Patterns and Dynamics of European Subnational Governance: Institutional Transformations in Hungarian Micro-regional Associations 1990-2006

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dc.contributor.author KELLER, Judit
dc.date.accessioned 2010-07-28T13:27:44Z
dc.date.available 2010-07-28T13:27:44Z
dc.date.issued 2010
dc.identifier.citation Florence, European University Institute, 2010
dc.identifier.uri http://hdl.handle.net/1814/14377
dc.description Defense date: 15/06/2010 en
dc.description Examining Board: László Bruszt (EUI) (Supervisor), Michael Keating (formerly EUI/Univ. Aberdeen), Ilona Kovács Pálné (Hungarian Academy of Sciences, Pécs), Carlo Trigilia (Univ. Florence) en
dc.description.abstract This research represents a longitudinal study of changing patterns of governance in six microregions in Hungary. Its findings indicate that the dominant trend was a move from a nonhierarchical mode of governance, including integrated developmental policy making by diverse local state and non-state actors in the early 1990s, towards fragmented and hierarchical modes of governance by the 2000s. By the time Hungary had moved closer to EU accession, non-hierarchical and inclusive institutional solutions (heterarchies) had started to disappear from micro-regional governance in comparison to the early 1990s. Only a few micro-regional collaborations could survive the Europeanization of sub-national governance. These evolutionary trends were mainly shaped by domestic factors, the EU having only indirect influence on the process through providing the central state with prerogatives near the end of the decade to control regional and sub-regional development policy. This is only part of the story, however. Pre-accession support programs had also strengthened the governance capacities of sub-national state and non-state actors and enabled local political entrepreneurs to organize micro-regional territorial development through heterarchies even in the face of asymmetric power constellations between central governments and local state and non-state actors. The basic underlying assumption of this research, based on heterodox development theories, is that there is an interplay between heterarchic governance patterns and socioeconomic development. The case studies confirm that in an unstable and swiftly changing political, economic and institutional environment, heterarchic institutional solutions are necessary to maintain at least an average developmental level or to change a development path. en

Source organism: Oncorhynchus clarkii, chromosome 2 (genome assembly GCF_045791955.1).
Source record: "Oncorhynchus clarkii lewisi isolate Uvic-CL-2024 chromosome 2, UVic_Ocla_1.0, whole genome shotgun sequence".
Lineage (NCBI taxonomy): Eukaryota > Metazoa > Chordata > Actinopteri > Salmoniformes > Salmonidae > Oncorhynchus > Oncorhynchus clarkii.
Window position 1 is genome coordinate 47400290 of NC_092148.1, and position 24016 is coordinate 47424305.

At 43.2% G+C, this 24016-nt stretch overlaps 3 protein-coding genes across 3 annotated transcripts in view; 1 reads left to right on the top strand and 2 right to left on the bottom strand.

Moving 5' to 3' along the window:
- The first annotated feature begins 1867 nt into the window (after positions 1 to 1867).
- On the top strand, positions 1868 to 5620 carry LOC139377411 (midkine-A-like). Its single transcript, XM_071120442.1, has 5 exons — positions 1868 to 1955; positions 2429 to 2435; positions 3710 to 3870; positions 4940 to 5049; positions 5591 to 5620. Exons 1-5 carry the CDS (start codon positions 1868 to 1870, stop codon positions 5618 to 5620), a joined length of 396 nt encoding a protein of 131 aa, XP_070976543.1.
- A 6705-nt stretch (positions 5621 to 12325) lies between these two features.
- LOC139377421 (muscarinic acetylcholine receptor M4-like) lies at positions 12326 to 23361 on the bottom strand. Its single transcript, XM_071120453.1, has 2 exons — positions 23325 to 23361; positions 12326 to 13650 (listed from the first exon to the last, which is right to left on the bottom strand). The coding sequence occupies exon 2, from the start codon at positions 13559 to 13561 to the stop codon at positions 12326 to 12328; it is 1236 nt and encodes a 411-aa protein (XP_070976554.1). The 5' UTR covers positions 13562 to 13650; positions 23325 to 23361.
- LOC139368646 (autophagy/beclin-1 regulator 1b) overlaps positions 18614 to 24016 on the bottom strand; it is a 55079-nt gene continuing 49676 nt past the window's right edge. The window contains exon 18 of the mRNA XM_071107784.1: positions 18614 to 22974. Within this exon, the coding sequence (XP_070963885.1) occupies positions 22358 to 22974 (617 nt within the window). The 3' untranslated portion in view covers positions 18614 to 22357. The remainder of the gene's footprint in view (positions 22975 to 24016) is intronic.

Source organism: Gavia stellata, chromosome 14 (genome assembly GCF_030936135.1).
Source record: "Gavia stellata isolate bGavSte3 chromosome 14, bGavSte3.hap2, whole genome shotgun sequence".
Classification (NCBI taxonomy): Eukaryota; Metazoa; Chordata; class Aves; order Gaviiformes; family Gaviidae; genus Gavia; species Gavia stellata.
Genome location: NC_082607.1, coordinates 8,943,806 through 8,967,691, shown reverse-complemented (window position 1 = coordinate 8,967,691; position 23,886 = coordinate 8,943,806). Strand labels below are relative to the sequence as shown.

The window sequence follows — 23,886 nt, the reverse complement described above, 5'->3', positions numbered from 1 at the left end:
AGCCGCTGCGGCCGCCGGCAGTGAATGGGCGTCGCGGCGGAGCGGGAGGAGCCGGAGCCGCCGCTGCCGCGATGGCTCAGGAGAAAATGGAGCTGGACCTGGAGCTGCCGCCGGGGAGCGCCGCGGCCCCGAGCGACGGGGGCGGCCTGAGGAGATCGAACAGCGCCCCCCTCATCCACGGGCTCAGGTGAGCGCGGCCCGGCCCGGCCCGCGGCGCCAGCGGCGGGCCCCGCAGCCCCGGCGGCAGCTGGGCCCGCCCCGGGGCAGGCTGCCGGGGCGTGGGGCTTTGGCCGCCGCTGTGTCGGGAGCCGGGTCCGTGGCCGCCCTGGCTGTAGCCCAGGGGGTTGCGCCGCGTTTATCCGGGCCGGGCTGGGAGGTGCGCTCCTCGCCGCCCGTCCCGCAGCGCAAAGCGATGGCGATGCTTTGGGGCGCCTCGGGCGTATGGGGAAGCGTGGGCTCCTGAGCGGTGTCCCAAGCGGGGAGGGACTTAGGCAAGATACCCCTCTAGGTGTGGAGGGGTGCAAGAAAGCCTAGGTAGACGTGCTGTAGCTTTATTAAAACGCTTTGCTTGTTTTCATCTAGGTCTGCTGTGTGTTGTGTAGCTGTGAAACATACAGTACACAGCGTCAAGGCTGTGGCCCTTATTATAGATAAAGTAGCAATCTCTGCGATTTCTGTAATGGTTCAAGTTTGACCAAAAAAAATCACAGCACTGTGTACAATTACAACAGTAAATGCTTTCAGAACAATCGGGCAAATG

dc.language.iso en en
dc.relation.ispartofseries EUI PhD theses en
dc.relation.ispartofseries Department of Political and Social Sciences en
dc.subject.lcsh Hungary -- Economic policy -- 1989-
dc.subject.lcsh Economic stabilization -- Hungary
dc.title Patterns and Dynamics of European Subnational Governance: Institutional Transformations in Hungarian Micro-regional Associations 1990-2006 en
dc.type Thesis en
dc.identifier.doi 10.2870/19958
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